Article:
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The Buddha and the five qualities a Dharma Teacher

From Tibetan Buddhist Encyclopedia
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 Anguttara Nikaya V.159, Udayi Sutra

        "[1] The Dharma should be taught with the thought, 'I will speak step-by-step.'

            The AWAKENING 101 course is arranged in such a way as to help point the way and ease the Dharma Gate for those who may be so interested. The course is organized into ten rather extensive easy to follow folders that flow, in order, from a general position and explanation of Zen, Enlightement, and Buddhism into more specific areas. As an example, in Folder 6 the topic is Meditation. Everything from a beginning view to those of Nagarjuna to Dogen to what Shikantaza is to an actual online meditation course, is laid out step-by-step and explored. The last folder, Folder 10, ends with a rather extensive suggested reading list. The reading list has many additional click-through reading sources such as online Koans, Sutras, and full-length Zen books as well. (source)

        "[2] The Dharma should be taught with the thought, 'I will speak explaining the sequence [of cause & effect].'

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            This law of Karma, or cause and effect, is so powerful that it governs everything in the universe, that is, according to Buddhism and Zen, except the one who is Enlightened. Upon Enlightenment, the round of cause and effect loses its significance, just as Samsara, or the round of birth and death, ceases with Enlightenment. Since basic nature transcends all duality and is ultimate, there is no one to receive the effect, whether it is good or bad, and no one to whom any effect can apply. Cause and effect, just like birth and death, lose their significance at the Enlightened level because at the level of basic nature there is no one to receive the effect of the Karma, whether it is good or bad. Therefore, at the extreme, when one is Enlightened, the law of Karma is not applicable. All that the Enlightened one does, says, or thinks is through free will, a manifestation of basic nature, and not the effect of past Karma. This unique explanation by Buddha of the nullification of the law of Karma is very important. (source)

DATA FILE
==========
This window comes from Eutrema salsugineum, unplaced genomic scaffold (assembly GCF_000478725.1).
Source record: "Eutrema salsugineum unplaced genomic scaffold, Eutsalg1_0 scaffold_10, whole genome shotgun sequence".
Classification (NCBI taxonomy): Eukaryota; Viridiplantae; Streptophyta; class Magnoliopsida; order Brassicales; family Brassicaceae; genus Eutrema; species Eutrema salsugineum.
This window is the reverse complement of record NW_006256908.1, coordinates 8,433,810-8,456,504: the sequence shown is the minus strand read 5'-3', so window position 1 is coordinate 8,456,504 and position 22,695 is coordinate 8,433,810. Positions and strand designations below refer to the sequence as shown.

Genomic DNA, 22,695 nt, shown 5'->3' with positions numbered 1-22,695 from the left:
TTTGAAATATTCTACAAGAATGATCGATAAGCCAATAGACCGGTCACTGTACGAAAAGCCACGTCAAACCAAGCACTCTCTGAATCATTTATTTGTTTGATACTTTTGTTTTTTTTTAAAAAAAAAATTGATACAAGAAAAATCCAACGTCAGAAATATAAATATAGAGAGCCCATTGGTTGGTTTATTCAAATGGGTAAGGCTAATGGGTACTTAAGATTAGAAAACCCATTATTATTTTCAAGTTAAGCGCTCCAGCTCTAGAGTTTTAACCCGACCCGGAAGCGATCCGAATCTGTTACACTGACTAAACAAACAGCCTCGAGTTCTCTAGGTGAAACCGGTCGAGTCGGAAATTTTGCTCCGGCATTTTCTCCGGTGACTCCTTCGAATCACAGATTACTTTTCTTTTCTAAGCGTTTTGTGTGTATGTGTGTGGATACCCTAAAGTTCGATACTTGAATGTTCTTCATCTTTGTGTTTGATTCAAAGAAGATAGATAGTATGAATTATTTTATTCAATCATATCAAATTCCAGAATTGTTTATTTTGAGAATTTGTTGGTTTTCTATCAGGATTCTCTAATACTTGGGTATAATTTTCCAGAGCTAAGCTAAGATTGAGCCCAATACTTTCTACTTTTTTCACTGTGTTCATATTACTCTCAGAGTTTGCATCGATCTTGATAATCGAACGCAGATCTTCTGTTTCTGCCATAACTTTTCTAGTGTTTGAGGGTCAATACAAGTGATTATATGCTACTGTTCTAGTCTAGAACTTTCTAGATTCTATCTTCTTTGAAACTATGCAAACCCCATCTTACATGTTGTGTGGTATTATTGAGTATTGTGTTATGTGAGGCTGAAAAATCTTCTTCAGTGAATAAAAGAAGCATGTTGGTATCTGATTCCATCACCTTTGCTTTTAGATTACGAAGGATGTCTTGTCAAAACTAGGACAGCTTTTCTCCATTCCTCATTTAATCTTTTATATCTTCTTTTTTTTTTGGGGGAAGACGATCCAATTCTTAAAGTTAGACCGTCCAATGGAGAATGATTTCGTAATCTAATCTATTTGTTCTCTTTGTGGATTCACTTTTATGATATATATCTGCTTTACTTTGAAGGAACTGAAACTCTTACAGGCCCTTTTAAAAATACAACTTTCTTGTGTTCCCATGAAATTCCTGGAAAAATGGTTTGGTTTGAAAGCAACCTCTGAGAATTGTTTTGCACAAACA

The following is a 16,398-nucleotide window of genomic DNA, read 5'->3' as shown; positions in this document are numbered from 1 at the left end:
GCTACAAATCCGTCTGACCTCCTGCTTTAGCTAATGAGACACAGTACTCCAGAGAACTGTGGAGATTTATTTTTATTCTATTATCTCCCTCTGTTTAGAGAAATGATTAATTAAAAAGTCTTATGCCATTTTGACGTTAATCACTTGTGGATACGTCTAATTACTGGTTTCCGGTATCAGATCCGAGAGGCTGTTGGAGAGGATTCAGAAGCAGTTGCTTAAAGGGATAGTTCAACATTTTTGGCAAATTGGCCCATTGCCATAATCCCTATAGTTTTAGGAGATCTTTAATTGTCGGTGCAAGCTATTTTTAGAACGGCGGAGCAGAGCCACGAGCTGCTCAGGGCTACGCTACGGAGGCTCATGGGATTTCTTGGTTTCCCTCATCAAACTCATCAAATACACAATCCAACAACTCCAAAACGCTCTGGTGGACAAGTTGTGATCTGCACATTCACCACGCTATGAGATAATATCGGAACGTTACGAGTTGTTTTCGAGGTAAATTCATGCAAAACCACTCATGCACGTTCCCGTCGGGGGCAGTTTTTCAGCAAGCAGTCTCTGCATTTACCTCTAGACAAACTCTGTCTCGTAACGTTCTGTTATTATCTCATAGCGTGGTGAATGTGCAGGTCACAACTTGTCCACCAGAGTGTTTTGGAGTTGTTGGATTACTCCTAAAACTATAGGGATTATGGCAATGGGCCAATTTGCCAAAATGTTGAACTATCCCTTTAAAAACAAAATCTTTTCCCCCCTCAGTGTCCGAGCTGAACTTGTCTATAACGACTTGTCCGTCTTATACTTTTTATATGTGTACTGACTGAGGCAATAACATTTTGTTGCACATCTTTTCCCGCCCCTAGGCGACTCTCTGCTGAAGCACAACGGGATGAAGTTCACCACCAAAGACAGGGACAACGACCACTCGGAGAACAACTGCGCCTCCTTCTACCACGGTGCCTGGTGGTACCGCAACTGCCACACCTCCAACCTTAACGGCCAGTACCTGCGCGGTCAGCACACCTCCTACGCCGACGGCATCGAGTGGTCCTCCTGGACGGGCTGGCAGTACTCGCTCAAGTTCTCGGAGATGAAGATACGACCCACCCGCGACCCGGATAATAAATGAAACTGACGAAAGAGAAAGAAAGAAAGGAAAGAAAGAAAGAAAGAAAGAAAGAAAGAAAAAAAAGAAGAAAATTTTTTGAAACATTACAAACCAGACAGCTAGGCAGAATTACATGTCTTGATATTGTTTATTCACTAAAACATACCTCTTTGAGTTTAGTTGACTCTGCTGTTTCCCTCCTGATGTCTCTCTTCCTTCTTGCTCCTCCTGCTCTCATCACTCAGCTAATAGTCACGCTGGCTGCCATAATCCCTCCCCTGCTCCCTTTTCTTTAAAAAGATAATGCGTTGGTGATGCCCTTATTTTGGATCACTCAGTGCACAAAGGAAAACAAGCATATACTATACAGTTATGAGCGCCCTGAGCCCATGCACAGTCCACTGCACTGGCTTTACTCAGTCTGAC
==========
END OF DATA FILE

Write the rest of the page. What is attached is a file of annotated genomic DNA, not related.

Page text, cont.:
"[3] The Dharma should be taught with the thought, 'I will speak out of compassion.'

            KARUNA - Compassion - works. It works for us in allowing us to perceive the pain, anguish, affliction, agony, torment and distress of others clearly, through allowing it into our experience also. It is then something that has moved further out of the realm of the ignored or the unconscious into the realm of the included, the accepted, the conscious. Compassion is spacious, allowing the way things are to exist, to change, and to end. Particularly it allows pain to end. This means that it must be patient, not in any hurry to force pain to end or to try officiously to get rid of pain. It is the active side of wisdom and is the Buddha's supreme or GOLDEN PURIFIER. The Buddha's compassion allowed him to realize that there is still something that can be done by a fully enlightened being. It was compassion that motivated him to teach "for the benefit of those with little dust in their eyes". (source)

        "[4] The Dharma should be taught with the thought, 'I will speak not for the purpose of material reward.'

            Real Masters never charge for their services, nor do they accept payment in any form or any sort of material benefits for their instructions. This is a universal law among Masters, and yet it is an amazing fact that thousands of eager seekers in America and elsewhere go on paying large sums of money for "spiritual instruction." Masters are always self-sustaining. They are never supported by their students or by public charity. (source)

        "[5] The Dharma should be taught with the thought, 'I will speak without disparaging myself or others.'

            He has no desire for fame. To become anything of a public figure would be deeply distasteful to him; and so it may be that he is satisfied to lead his chosen life and be no more than just himself. He is too modest to set himself up as an example to others; but it may be he thinks that a few uncertain souls, drawn to him like moths to a candle, will be brought in time to share his own glowing belief that ultimate satisfaction can only be found in the life of the spirit, and that by himself following with selflessness and renunciation the path of perfection he will serve as well as if he wrote books or addressed multitudes. (source)